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As FG disowns reports of fuel price hike, TheScoop deconstructs Kachikwu’s actual remarks


As FG disowns reports of fuel price hike, TheScoop deconstructs Kachikwu’s actual remarks

Several newspapers have been reporting that the FG will increase the price of fuel to about N180 per liter but the Petroleum Ministry says the reports are not true.

The reports ride on the comments made by the Minister of State for Petroleum, Ibe Kachikwu at a National Assembly Joint Committee on Petroleum (Downstream) hearing.

According to Kachikwu, the current N145 pump price cannot be sustained as a result of the increase in the landing cost of fuel from N133.28 per litre in 2016 to N171 due to increase in crude oil prices.

A statement issued by Ministry’s spokesperson, Idang Alibi, read: “The Ministry of Petroleum Resources would like to categorically state that the Honourable Minister never mentioned nor insinuated the need or plans by the Federal Government to increase the current pump price of Premium Motor Spirit (PMS).”

The ministry however did not categorically rule out an increase. It said a special committee which was setup at the instance of the presidency has been deliberating on the matter for  a couple of days.

“The final decisions and recommendations from the Committee would be passed on to the President and Commander-In-Chief for approval,” the statement said.

But what did the Petroleum Minister actually say at the  Senate hearing and what did he mean? We have deconstructed Kachikwu’s explanations at the senate hearing for you.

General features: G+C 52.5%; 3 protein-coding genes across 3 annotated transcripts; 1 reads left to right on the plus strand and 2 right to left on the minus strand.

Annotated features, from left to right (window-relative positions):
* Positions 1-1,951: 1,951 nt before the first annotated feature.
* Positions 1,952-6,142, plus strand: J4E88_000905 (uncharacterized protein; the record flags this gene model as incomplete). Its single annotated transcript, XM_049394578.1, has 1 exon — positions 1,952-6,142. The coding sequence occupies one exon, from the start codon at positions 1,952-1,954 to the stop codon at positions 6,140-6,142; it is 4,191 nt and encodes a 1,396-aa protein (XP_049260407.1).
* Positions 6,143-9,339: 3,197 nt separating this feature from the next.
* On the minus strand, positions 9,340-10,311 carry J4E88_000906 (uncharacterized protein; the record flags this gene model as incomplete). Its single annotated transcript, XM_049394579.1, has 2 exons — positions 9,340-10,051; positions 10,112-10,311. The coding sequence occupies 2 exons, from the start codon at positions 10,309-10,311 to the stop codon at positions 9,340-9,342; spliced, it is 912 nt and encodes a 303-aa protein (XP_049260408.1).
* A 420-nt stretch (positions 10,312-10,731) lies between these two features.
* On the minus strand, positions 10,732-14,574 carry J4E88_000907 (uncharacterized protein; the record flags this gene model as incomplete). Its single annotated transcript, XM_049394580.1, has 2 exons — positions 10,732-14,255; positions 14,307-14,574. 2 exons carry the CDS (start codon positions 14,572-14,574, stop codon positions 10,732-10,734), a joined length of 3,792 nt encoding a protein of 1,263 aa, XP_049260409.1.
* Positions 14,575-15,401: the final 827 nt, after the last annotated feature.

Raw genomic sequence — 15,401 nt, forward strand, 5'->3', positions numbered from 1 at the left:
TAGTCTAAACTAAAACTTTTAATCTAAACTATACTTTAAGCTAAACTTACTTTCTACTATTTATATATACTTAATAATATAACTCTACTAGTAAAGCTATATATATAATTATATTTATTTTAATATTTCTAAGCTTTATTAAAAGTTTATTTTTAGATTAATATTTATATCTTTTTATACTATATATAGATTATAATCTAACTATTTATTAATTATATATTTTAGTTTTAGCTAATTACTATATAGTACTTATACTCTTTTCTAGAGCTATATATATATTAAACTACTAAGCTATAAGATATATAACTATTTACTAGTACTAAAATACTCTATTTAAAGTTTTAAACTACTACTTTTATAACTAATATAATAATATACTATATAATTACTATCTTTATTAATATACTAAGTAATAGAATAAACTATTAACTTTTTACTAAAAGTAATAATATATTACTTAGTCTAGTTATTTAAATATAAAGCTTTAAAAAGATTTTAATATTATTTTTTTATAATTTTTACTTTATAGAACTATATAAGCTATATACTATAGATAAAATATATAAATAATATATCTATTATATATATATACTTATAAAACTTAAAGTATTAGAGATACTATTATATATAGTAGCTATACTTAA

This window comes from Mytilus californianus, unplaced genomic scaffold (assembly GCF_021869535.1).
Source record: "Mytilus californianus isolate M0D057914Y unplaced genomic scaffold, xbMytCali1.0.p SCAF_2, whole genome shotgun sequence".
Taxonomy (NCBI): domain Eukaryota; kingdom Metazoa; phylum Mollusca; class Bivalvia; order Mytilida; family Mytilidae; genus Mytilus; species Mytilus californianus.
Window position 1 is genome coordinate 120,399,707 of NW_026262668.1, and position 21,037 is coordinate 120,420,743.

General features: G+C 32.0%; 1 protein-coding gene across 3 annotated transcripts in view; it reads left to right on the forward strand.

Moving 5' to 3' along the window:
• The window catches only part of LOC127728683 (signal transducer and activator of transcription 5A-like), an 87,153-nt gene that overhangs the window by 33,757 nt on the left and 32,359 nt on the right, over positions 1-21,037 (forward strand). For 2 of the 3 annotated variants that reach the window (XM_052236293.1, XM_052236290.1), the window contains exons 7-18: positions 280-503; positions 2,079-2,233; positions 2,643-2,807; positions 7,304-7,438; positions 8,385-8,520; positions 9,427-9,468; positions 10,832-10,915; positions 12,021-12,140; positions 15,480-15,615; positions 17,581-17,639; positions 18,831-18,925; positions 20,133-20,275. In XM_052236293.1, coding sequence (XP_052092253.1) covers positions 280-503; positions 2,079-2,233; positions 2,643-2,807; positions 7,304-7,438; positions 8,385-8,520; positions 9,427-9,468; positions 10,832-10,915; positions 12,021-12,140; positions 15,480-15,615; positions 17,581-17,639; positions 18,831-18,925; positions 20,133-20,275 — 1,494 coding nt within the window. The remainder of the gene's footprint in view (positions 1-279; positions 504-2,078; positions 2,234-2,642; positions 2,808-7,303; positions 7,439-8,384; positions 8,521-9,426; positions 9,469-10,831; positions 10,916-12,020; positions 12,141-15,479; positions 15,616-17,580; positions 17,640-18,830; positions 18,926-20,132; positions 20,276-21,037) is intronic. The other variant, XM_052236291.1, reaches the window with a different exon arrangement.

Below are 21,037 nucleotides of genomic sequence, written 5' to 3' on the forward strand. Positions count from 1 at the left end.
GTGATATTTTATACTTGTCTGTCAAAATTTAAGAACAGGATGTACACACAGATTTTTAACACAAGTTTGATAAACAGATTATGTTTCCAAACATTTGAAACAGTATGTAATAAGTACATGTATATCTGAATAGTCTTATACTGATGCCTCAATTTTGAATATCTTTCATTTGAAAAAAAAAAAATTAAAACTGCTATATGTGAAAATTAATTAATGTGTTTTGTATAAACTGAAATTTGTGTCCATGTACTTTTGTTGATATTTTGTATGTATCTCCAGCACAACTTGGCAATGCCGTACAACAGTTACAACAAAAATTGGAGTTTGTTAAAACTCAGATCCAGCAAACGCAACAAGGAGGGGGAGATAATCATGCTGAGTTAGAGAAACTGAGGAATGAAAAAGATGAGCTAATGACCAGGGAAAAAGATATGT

What he said

  • Kachikwu said the NNPC has become the sole importer of petroleum products as marketers cannot afford to import at a loss of N26 per litre – a cost which the government is currently bearing and leading to a daily loss of about N900 million daily.
  • He said the situation is not sustainable as the N145 price was fixed at the first quarter of 2016 and stated that the crude oil prices per barrel has since risen to $67 from $49 at the time.
  • He however said the government must find a solution so as “to ease supply gaps and ensure availability of the product at all times.”

Below are the issues, and Kachikwu’s proposed solutions:

Rise in International Oil Prices:

Rising prices in international market is affecting domestic prices. What the country needs is to have the refineries working. It’s a shame that after 40 years, Nigeria cannot produce its domestic consumption.

“It would take 18 months to address problems of scarcity, price stability and other issues relating to supply of petroleum products,” he said.

Infrastructure Gaps

There is huge infrastructure deficit in the system because the NNPC ought to be distributing products through their pipes but most of the pipes are damaged. This has necessitated the use of trucks to distribute the product across the country.

“Most importantly, fixing the refineries should be the lasting solution,” he explained, suggesting the idea of granting private entities the concession to manage the pipeline. “To discuss and address the issues,” he said, “we have to seek approval from the President.”

Kachikwu’s Three Alternative Solutions To Price Increase 

One: “The Central bank of Nigeria ( CBN) to allow the marketers access forex at the rate of N204 to a dollar as against the official rate of N305 to keep the pump price of fuel per litre at N145.”

PS: This would amount to yet another different forex rate and will be prone to abuse as is the case with all the other special rates.

Two: “To give room for modulated deregulation where NNPC would be allowed to continue selling at N145 per litre in all its mega stations across the country while the independent marketers should be allowed to sell at whatever price is profitable to them in all their outlets.”

PS: This could lead to massive queues at NNPC mega stations but at least vehicle owners would have a choice of getting PMS elsewhere unlike the situation during the Yuletide where it was difficult to find the product.

Three: “To look at the direction of blanket subsidy for all the importers in bridging the gap which would be like going back to a problem that had earlier been solved.”

PS: This would represent a full scale return to the fuel subsidy regime and all the attendant issues involved.

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